A couple of months ago I met the founders of Blue Marble Energy at a party for the Apollo Alliance. Following up, I sat down with the CEO, Kelly Ogilvie, to learn about Blue Marble, which is the only "algal biofuel" company I have come across that really makes sense to me. (While at the party, I also chatted with Congressman Jay Inslee for quite a while. Smart fellow. Anyone interested in energy policy should have a look at his book, Apollo's Fire: Igniting America's Clean Energy Economy.)
Full disclosure: Blue Marble and Biodesic may begin collaborating soon, so I am not an entirely disinterested observer.
Blue Marble Energy is built around the idea of "recombining" existing biological processes to turn biomass into valuable products. From the website: "[Blue Marble Energy] uses anaerobic digestion to generate natural gas and other valuable bio-chemical streams." The company is distinguished from its competitors by its focus on using micro- and macro-algae harvested from natural blooms, including those caused or enhanced by human activity, as feedstock for artificial digestion systems modeled on those of ruminants. Blue Marble combines different sets of microbes in a series of bioreactors to produce particular products.
In other words, Blue Marble is using industrialized, artificial cow stomachs to produce fuel and industrial products.
The company's general strategy is to first digest cellulose into synthesis gas (carbon dioxide and hydrogen) using one set of organisms, and then feed the synthesis gas to organisms that generate methane or higher margin chemicals and solvents. The company expects to produce 200-300 cubic meters of methane per wet ton of algal feedstock. While biofuels are an obvious target for technology like this, the company also recognizes that fuels are a low margin commodity business. Thus Blue Marble also plans to produce higher margin industrial products, including solvents such as various esters that sell for $400-800 per gallon.
While other companies are attempting to directly produce fuels from cultured algae, Blue Marble believes these efforts will be hampered by growth limitations in most circumstances. Biofuel production from algal lipids synthesized during photosynthetic growth requires conditions that cause metabolic stress, resulting in lipid production, but that also limit total biomass yield to ~2-5 grams per liter. In contrast, Blue Marble "respects the complex ecology", in the words of Mr. Ogilvie, and relies on photoheterotrophic growth of whatever happens to grow in open water.
Blue Marble has already obtained contracts to clean up algal growth caused by human activity around Puget Sound. The company typically harvests ~100 grams per liter from these "natural" algal blooms. Future plans include expanding these clean up operations around the U.S. and overseas, and growing algae in wastewater, which would provide a high-energy resource base for both closed and open system growth. In principle, because the technology is modeled on ruminant digestion, many different sources of biomass should be usable as feedstock. Experience thus far indicates that feedstocks with higher cellulose content result in higher yield production of fuels and solvents.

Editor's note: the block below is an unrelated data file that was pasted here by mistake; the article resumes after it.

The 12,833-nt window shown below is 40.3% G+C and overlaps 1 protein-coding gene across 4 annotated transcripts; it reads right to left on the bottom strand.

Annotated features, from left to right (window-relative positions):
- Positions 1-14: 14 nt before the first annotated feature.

Compared with other algal biofuel companies, Blue Marble does not presently require high capital physical infrastructure for growing algae. However, the company will rely on marine harvesting operations, which bring along a different set of complexities and costs. I wonder if the company might be best served if it outsourced harvesting activities and focused on the core technology of turning biomass into higher value products.
While the Blue Marble is not now genetically modifying their production organisms, this will likely prove a beneficial move in the long term. Tailoring both the production ecosystem and the metabolisms of component organisms will certainly be a goal of competitors, as is already the case with companies spanning a wide range of developmental stages, including DuPont, Amyris, and Synthetic Genomics. Yet whereas modified production organisms grown in closed vats are likely to face little opposition on any front, genetically modified feedstocks grown in open waters are another matter. For the time being, Blue Marble has an advantage over plant genomics companies because in the company's plans to use unmodified biomass as feedstock, whether algae or grasses, it will avoid many regulatory and market risks facing companies that hope to grow genetically modified feedstocks in large volumes.
They have a long way to go, but in my judgement Blue Marble appears to have a better grasp than most on the economic and technical challenges of using algae as feedstock for fuels and materials.
"It came from the West Seattle swamp - to fill your tank", Eric Engleman, Puget Sound Business Journal, August 8, 2008
"Swamp fever", Peter Huck, The Guardian, January 9 2008
"New wave in energy: Turning algae into oil", Erica Gies, International Herald Tribune, June 29, 2008